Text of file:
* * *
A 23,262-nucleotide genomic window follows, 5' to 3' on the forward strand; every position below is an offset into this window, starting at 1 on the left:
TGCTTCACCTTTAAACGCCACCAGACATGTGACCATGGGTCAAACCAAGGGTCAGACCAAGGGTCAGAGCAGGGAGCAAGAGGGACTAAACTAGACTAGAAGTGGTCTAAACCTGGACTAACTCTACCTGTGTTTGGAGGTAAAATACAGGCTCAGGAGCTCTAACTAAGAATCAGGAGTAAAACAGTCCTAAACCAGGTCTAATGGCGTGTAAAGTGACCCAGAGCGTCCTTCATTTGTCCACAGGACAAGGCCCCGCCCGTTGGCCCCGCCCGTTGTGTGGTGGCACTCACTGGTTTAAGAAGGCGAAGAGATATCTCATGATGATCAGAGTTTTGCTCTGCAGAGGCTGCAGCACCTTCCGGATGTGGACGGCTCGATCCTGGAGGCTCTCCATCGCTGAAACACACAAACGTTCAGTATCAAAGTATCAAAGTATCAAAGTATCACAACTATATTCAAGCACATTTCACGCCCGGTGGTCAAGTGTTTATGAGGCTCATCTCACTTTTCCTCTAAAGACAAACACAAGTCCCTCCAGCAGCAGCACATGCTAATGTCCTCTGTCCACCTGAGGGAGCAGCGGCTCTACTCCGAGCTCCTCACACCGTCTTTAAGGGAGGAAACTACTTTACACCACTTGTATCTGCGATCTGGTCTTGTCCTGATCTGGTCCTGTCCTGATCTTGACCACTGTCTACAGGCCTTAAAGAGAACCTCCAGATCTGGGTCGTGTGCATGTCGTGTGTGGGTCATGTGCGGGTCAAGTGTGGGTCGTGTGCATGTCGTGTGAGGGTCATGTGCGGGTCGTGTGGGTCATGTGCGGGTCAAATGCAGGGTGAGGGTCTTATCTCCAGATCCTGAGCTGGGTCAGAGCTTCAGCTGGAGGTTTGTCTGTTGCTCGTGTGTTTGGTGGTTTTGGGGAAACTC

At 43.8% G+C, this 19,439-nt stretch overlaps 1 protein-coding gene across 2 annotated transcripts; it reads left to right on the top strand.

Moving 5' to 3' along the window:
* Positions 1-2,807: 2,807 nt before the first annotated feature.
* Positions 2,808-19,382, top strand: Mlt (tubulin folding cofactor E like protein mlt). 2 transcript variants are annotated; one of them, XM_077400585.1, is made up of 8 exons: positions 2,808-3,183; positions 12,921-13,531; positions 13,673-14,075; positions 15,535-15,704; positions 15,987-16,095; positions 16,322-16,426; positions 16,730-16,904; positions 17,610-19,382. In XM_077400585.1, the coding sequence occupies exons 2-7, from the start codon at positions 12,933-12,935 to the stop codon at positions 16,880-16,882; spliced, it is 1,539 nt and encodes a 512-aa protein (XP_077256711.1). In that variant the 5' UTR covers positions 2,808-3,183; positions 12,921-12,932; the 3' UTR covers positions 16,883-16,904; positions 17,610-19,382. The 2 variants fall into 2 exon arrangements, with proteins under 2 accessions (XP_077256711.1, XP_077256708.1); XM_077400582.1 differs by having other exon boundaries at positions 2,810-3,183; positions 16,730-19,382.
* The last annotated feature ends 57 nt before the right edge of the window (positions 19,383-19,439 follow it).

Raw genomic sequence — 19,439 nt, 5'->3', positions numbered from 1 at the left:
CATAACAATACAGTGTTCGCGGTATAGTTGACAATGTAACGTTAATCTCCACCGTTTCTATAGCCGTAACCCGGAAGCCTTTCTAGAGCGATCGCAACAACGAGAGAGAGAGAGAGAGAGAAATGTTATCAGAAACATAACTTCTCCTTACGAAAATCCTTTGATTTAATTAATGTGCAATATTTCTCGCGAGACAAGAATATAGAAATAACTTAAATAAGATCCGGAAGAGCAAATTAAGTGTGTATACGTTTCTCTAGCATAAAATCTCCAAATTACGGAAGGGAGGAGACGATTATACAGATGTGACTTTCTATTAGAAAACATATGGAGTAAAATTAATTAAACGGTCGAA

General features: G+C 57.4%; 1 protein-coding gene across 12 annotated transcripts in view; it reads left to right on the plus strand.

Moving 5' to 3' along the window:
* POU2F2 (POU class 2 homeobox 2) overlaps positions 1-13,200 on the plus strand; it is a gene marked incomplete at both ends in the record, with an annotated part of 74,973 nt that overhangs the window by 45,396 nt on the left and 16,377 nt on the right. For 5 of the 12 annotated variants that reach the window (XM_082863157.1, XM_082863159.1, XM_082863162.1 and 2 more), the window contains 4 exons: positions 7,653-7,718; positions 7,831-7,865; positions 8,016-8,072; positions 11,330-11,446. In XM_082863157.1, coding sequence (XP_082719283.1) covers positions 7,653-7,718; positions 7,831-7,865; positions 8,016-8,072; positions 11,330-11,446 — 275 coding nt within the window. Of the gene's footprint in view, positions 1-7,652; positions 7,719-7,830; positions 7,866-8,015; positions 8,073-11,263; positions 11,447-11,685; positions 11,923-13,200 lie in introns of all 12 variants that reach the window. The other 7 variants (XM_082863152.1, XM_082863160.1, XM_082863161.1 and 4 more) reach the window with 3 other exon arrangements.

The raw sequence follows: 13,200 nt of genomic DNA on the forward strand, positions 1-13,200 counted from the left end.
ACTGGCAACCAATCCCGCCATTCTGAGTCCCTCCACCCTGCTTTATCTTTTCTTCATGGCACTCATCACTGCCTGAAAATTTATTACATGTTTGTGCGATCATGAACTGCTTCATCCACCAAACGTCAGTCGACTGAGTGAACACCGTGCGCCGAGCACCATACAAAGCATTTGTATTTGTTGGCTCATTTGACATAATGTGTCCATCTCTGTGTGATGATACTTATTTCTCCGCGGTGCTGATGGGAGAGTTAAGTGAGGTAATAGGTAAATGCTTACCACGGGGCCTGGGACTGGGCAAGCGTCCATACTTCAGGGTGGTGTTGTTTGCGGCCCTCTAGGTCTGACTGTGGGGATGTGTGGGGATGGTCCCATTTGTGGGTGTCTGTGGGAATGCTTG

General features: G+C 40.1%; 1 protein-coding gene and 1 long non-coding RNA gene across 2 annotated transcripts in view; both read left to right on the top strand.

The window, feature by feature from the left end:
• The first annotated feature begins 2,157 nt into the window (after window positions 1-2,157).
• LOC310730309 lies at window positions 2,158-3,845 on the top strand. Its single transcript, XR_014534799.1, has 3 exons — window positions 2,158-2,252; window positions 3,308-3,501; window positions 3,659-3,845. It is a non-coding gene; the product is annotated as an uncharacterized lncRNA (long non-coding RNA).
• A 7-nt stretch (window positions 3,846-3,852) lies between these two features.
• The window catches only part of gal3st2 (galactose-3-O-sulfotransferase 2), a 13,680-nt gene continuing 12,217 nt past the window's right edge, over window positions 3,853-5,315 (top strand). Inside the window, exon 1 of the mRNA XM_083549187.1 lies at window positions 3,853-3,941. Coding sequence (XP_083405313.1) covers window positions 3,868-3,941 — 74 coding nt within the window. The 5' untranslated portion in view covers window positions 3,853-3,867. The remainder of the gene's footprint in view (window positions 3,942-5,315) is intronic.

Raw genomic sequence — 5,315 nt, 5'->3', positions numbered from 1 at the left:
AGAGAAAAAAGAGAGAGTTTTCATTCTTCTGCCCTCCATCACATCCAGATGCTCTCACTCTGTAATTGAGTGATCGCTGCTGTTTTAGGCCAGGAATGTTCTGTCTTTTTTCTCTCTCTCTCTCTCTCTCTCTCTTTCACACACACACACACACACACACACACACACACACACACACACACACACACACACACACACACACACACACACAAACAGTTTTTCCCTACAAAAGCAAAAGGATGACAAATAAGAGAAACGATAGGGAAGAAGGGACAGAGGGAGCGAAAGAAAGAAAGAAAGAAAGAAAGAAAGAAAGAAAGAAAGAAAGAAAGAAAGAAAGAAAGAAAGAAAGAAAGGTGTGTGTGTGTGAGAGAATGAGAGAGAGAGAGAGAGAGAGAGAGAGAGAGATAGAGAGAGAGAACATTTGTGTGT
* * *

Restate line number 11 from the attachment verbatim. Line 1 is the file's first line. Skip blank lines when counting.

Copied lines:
Moving 5' to 3' along the window: